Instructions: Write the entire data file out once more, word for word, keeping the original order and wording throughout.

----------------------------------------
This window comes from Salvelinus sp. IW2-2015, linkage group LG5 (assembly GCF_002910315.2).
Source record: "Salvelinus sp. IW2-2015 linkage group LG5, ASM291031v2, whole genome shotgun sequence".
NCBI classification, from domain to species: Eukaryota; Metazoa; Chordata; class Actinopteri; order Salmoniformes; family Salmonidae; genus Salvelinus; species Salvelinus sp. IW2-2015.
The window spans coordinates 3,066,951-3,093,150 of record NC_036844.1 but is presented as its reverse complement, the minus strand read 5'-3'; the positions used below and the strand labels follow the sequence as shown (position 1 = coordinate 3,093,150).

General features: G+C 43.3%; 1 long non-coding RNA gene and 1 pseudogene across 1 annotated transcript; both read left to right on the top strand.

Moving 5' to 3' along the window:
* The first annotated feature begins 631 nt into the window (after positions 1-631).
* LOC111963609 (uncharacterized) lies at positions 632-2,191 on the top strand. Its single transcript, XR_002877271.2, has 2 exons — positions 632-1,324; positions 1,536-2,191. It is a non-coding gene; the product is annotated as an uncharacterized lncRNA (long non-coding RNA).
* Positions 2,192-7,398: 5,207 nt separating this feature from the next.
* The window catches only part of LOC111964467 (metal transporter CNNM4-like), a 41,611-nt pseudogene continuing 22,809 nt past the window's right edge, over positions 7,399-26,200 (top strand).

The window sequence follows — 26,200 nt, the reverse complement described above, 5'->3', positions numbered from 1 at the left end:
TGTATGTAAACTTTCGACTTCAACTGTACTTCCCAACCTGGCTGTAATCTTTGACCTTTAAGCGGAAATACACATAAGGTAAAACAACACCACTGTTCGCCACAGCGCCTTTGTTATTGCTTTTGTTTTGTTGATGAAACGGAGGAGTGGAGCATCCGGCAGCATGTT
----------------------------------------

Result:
This window comes from Salvelinus sp. IW2-2015, linkage group LG5 (assembly GCF_002910315.2).
Source record: "Salvelinus sp. IW2-2015 linkage group LG5, ASM291031v2, whole genome shotgun sequence".
NCBI classification, from domain to species: Eukaryota; Metazoa; Chordata; class Actinopteri; order Salmoniformes; family Salmonidae; genus Salvelinus; species Salvelinus sp. IW2-2015.
The window spans coordinates 3,066,951-3,093,150 of record NC_036844.1 but is presented as its reverse complement, the minus strand read 5'-3'; the positions used below and the strand labels follow the sequence as shown (position 1 = coordinate 3,093,150).

General features: G+C 43.3%; 1 long non-coding RNA gene and 1 pseudogene across 1 annotated transcript; both read left to right on the top strand.

Moving 5' to 3' along the window:
* The first annotated feature begins 631 nt into the window (after positions 1-631).
* LOC111963609 (uncharacterized) lies at positions 632-2,191 on the top strand. Its single transcript, XR_002877271.2, has 2 exons — positions 632-1,324; positions 1,536-2,191. It is a non-coding gene; the product is annotated as an uncharacterized lncRNA (long non-coding RNA).
* Positions 2,192-7,398: 5,207 nt separating this feature from the next.
* The window catches only part of LOC111964467 (metal transporter CNNM4-like), a 41,611-nt pseudogene continuing 22,809 nt past the window's right edge, over positions 7,399-26,200 (top strand).

The window sequence follows — 26,200 nt, the reverse complement described above, 5'->3', positions numbered from 1 at the left end:
TGTATGTAAACTTTCGACTTCAACTGTACTTCCCAACCTGGCTGTAATCTTTGACCTTTAAGCGGAAATACACATAAGGTAAAACAACACCACTGTTCGCCACAGCGCCTTTGTTATTGCTTTTGTTTTGTTGATGAAACGGAGGAGTGGAGCATCCGGCAGCATGTT